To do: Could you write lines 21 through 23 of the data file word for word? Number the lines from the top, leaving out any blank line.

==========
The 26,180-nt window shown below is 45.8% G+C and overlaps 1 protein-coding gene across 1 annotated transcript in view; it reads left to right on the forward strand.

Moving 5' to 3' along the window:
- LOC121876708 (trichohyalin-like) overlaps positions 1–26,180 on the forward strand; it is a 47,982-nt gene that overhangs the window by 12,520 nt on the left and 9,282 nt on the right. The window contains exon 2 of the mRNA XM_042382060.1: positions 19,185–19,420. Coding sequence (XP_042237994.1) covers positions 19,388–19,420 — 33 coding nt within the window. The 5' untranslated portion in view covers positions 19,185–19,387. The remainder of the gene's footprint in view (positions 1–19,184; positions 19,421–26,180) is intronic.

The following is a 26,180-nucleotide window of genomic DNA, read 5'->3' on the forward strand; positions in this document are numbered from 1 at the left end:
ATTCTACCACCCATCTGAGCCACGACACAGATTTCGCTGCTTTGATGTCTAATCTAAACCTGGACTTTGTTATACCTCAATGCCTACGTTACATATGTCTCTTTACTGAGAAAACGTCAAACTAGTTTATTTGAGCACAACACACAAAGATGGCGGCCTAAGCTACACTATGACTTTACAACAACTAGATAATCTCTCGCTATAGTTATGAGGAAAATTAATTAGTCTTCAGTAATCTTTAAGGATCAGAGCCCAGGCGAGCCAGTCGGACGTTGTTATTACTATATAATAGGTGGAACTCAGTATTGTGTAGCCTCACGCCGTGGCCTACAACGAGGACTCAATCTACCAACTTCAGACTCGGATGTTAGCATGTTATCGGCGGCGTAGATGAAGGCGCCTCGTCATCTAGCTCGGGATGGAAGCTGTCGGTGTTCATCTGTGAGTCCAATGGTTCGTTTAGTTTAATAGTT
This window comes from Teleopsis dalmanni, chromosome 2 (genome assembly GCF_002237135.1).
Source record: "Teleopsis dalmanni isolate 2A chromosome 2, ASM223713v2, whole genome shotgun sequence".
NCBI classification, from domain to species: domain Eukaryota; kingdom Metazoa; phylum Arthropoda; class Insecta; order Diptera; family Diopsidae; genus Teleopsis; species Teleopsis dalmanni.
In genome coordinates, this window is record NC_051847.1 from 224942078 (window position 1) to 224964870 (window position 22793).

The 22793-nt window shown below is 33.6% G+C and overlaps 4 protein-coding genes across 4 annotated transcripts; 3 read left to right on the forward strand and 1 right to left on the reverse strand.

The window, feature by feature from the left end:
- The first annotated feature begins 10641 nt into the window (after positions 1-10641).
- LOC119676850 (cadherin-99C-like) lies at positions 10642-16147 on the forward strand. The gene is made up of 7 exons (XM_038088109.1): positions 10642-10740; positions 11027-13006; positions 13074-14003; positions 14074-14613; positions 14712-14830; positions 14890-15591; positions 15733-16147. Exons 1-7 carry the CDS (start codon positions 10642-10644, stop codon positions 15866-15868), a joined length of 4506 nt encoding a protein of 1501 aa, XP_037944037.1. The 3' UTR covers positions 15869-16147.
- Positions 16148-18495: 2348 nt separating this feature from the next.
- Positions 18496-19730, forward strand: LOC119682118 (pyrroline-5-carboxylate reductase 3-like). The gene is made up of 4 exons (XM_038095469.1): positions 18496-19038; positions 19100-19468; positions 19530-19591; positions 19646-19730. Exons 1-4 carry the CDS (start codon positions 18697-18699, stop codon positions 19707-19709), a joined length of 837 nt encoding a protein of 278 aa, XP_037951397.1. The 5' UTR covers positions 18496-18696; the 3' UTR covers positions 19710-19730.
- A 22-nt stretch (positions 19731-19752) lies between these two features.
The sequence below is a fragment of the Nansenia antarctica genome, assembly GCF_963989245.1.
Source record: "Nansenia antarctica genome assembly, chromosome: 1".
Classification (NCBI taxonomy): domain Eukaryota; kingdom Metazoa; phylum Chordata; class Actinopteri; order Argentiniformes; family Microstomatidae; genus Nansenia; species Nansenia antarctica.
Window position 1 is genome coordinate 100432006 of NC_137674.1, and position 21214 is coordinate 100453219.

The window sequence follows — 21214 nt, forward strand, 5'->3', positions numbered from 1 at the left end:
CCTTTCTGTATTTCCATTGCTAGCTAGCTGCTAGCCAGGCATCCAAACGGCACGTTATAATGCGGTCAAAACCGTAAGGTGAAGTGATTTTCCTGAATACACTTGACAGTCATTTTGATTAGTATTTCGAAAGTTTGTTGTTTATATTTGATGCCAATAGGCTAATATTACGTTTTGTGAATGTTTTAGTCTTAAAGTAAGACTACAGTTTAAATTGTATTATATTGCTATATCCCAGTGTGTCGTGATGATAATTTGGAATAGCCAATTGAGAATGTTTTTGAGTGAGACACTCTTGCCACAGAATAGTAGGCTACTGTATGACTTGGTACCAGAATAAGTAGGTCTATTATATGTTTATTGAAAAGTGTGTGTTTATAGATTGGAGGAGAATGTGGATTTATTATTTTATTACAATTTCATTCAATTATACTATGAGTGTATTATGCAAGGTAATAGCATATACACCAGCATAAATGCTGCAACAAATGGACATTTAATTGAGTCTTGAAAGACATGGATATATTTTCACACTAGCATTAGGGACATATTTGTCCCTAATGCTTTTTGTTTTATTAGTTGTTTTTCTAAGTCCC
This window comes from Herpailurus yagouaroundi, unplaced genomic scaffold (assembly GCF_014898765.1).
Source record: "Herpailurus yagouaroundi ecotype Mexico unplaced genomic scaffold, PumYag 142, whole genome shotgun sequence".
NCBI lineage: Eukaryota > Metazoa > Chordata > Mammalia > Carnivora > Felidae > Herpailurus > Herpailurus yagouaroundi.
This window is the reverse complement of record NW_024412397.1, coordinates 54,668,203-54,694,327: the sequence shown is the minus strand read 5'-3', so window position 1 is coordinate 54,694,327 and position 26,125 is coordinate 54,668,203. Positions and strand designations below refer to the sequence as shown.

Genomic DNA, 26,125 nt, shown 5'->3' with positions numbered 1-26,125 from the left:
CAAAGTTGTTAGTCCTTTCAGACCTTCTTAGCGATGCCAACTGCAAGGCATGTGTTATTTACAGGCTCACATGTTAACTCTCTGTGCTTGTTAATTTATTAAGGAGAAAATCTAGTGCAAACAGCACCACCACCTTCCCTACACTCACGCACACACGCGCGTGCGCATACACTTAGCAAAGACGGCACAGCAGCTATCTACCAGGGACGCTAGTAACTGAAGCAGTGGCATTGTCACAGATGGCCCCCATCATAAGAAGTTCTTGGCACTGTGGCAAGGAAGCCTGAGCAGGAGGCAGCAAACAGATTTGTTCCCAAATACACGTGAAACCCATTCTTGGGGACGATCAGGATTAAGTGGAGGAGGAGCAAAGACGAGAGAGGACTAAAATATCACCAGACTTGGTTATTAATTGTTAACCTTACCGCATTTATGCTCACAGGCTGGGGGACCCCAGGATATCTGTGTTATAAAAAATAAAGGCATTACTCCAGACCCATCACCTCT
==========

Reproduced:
The window sequence follows — 21214 nt, forward strand, 5'->3', positions numbered from 1 at the left end:
CCTTTCTGTATTTCCATTGCTAGCTAGCTGCTAGCCAGGCATCCAAACGGCACGTTATAATGCGGTCAAAACCGTAAGGTGAAGTGATTTTCCTGAATACACTTGACAGTCATTTTGATTAGTATTTCGAAAGTTTGTTGTTTATATTTGATGCCAATAGGCTAATATTACGTTTTGTGAATGTTTTAGTCTTAAAGTAAGACTACAGTTTAAATTGTATTATATTGCTATATCCCAGTGTGTCGTGATGATAATTTGGAATAGCCAATTGAGAATGTTTTTGAGTGAGACACTCTTGCCACAGAATAGTAGGCTACTGTATGACTTGGTACCAGAATAAGTAGGTCTATTATATGTTTATTGAAAAGTGTGTGTTTATAGATTGGAGGAGAATGTGGATTTATTATTTTATTACAATTTCATTCAATTATACTATGAGTGTATTATGCAAGGTAATAGCATATACACCAGCATAAATGCTGCAACAAATGGACATTTAATTGAGTCTTGAAAGACATGGATATATTTTCACACTAGCATTAGGGACATATTTGTCCCTAATGCTTTTTGTTTTATTAGTTGTTTTTCTAAGTCCC
This window comes from Herpailurus yagouaroundi, unplaced genomic scaffold (assembly GCF_014898765.1).